Allawi won 91 parliamentary seats in the March 2010 elections and Al Maliki secured 89. Neither politician had enough votes to secure the 163-seat majority required to create a Cabinet. Iraq was left without a permanent government since the inconclusive election as the political bloc that won the vote had been unable to form a ruling coalition. Allawi pushed hard to displace Maliki as prime minister, saying any sidelining of his alliance could ignite Sunni anger and reinvigorate a weakened but still lethal Sunni Islamist-led insurgency [all of which proved true in 2013]. Allawi accused Iran of putting pressure on Iraqi leaders to keep the incumbent prime minister in office, while Maliki accused the former prime minister of pandering to Sunni Arab states, notably Saudi Arabia.

During the desultory government-formation negotiations, GOI ministries continued to function under the stewardship of caretaker ministers and career civil servants.

On October 1, 2010, Iraq set a record for the longest period a country had gone between holding parliamentary elections and forming a government (surpassing the previous mark of 207 days set by The Netherlands 33 years earlier). Seeking to facilitate an end to this enduring impasse, US diplomats ramped up efforts this quarter to convince Iraq's major political blocs to reach a final power-sharing agreement. The most significant development was the decision by self-exiled Shia cleric Muqtada al-Sadr, whose bloc won 39 seats in March, to drop his opposition to Prime Minister Nouri al-Maliki, bringing the sitting Prime Minister closer to obtaining the 163 seats needed to form a new government. However, the first-place finisher in the March election, former Prime Minister Ayad Allawi, whose bloc won two more seats than al-Maliki's (91 to 89), also continued his efforts to attract enough supporters to form a governing majority.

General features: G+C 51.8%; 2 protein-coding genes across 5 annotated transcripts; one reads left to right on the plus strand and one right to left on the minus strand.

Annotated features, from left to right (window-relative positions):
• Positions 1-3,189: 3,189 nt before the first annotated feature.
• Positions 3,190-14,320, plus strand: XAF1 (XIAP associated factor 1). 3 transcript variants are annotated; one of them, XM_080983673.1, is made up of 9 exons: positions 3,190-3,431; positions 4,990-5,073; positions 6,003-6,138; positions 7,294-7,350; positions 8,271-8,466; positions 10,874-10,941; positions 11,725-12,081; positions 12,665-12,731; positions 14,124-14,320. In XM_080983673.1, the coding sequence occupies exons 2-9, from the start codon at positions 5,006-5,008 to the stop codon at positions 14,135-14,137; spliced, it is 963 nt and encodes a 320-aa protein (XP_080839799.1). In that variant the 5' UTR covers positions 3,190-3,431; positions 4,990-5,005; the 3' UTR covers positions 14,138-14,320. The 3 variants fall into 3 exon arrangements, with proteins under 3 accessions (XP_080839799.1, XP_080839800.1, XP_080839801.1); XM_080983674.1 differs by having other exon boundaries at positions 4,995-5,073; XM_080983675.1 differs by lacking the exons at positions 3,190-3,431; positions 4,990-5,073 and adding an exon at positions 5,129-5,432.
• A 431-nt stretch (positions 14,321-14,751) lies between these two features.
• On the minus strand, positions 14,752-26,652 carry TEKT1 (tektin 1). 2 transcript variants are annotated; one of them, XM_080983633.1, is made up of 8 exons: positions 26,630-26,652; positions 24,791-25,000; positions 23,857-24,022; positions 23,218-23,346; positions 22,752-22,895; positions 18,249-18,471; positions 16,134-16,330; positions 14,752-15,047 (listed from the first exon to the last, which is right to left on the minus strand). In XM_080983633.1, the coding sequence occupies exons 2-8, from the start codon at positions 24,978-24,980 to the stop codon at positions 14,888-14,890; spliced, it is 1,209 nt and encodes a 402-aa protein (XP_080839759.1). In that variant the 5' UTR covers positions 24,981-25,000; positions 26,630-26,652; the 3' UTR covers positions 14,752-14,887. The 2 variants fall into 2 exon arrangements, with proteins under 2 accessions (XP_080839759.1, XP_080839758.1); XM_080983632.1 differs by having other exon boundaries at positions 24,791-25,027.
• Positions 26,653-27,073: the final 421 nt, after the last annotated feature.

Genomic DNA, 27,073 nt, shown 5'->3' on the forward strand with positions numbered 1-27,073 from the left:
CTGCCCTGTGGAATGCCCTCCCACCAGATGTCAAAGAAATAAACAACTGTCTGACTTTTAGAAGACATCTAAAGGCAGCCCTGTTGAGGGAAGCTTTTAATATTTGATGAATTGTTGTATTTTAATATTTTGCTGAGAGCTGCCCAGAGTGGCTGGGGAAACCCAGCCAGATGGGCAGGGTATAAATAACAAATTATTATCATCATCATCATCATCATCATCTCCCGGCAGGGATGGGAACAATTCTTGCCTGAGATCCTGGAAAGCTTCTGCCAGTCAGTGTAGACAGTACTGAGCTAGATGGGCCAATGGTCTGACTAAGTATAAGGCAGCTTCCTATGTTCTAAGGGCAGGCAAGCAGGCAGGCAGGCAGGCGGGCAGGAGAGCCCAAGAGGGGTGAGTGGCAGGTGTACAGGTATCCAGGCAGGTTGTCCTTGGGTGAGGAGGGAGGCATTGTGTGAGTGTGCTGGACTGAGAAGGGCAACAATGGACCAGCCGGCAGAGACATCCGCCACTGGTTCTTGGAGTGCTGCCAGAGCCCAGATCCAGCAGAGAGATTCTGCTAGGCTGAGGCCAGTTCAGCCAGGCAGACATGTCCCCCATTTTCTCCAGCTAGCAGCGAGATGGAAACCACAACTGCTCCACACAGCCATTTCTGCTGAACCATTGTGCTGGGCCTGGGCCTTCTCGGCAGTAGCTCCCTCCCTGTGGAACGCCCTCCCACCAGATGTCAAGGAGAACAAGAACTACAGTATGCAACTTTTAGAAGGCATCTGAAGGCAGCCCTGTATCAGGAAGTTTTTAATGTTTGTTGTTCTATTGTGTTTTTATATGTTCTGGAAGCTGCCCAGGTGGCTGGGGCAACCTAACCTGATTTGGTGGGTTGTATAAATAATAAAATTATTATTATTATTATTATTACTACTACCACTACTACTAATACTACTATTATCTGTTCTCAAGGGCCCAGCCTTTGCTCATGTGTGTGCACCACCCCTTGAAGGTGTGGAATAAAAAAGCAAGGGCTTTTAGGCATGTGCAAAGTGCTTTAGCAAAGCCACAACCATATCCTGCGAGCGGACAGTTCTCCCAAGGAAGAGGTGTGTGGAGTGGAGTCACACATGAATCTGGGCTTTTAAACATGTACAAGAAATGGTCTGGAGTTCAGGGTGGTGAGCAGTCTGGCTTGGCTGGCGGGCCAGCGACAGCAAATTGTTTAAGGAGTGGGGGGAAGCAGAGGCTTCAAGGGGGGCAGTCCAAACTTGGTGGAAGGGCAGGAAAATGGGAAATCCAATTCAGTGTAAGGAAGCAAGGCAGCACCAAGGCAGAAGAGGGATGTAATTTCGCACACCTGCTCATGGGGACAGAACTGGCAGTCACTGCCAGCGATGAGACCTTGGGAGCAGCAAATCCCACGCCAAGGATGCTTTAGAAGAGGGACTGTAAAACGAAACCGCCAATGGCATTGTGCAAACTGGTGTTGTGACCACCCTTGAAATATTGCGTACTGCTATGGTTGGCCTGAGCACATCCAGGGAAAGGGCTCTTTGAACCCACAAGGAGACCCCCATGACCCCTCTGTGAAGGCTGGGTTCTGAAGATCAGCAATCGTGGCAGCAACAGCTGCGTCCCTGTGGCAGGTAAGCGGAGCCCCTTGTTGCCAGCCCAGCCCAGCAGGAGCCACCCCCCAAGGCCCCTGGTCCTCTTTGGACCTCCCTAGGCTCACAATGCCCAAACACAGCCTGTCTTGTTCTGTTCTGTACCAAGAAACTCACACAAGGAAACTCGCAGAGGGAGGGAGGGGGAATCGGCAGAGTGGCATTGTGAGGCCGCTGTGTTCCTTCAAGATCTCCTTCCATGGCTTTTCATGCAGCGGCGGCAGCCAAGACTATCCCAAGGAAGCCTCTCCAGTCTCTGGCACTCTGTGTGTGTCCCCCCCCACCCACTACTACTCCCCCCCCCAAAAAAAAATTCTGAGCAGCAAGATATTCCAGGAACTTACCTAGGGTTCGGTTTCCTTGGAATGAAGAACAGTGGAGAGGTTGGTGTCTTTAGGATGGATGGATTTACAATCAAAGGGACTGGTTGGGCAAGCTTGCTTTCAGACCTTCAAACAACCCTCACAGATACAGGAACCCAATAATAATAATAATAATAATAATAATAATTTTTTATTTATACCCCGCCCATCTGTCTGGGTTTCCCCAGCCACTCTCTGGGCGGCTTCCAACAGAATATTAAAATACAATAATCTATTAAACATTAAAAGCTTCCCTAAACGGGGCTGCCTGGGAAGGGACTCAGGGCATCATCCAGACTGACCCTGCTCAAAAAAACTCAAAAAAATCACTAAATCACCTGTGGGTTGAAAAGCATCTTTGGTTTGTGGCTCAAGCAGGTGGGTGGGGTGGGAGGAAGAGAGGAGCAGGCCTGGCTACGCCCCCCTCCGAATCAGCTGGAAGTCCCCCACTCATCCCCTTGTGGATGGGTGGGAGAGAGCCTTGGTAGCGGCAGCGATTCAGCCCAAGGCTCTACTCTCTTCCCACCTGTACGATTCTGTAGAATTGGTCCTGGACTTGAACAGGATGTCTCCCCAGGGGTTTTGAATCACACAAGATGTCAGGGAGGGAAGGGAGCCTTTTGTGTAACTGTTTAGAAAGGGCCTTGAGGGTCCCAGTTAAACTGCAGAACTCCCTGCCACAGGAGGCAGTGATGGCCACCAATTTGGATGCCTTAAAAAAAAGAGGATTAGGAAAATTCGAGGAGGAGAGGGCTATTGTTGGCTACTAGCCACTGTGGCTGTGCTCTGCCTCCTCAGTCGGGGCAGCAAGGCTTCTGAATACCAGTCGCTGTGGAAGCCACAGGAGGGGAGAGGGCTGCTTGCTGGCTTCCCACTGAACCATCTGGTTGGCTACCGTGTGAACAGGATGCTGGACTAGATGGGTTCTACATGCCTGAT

The Constitutional Court interpreted the meaning of the “largest bloc,” which the law stipulated as the one allowed to form a government - the legal basis for Eyad Allawi's claim to form the government. The court ruled that the “largest bloc” meant either the largest electoral coalition or the largest coalition that formed after the elections. This latter meaning was the basis for Nouri Al Maliki to form the new government.

On 11 November 2010 Eyad Allawi backed down, accepting Nouri Al Maliki as the next Iraqi prime minister and settling for a new post created exclusively for him, head of the National Council for Strategic Policy. This put an end to the eight-month tug of war in Iraq between Allawi and Al Maliki. This unprecedented period of political stalemate seemingly came to an end during the parliamentary session on November 11. Allawi's bloc was given the post of parliament speaker, as well as a new ombudsmen position without clearly defined powers. Iraq's Sunni-backed Iraqiya faction said it would stay with efforts to produce a national unity government in the country. This came after an earlier walkout and harsh comments by the leader of the Iraqiya bloc, Ayad Allawi.

Newly elected parliament speaker Osama al-Nujaifi, a Sunni Arab, and roughly two-thirds of the other 91 lawmakers from the Iraqiya coalition -- including former Prime Minister Ayad Allawi -- walked out of the session to protest the rejection of a series of demands they made. Among them were commitments to release detainees and reverse the disqualification of three Iraqiya candidates for their alleged ties to the outlawed Ba'ath Party of executed former Iraqi leader Saddam Hussein. Sunnis viewed the controversial de-Baathification process as a Shi'ite attempt to bar them from returning to power.

Notwithstanding former Prime Minister Allawi's harsh words for Iraq's new power-sharing deal, most international leaders, including U.S. President Barack Obama have endorsed the pact as a step in the right direction. Many Iraqis have openly expressed hope that the deal holds and that it helps put an end to a recent upsurge in violence.

Iraqi Kurds felt they have solidified their role in government. Though the presidency is a largely symbolic position, Jalal Talabani had been able to wield considerable power because of his background as a longtime Kurdish leader.

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Page last modified: 27-07-2016 18:52:03 ZULU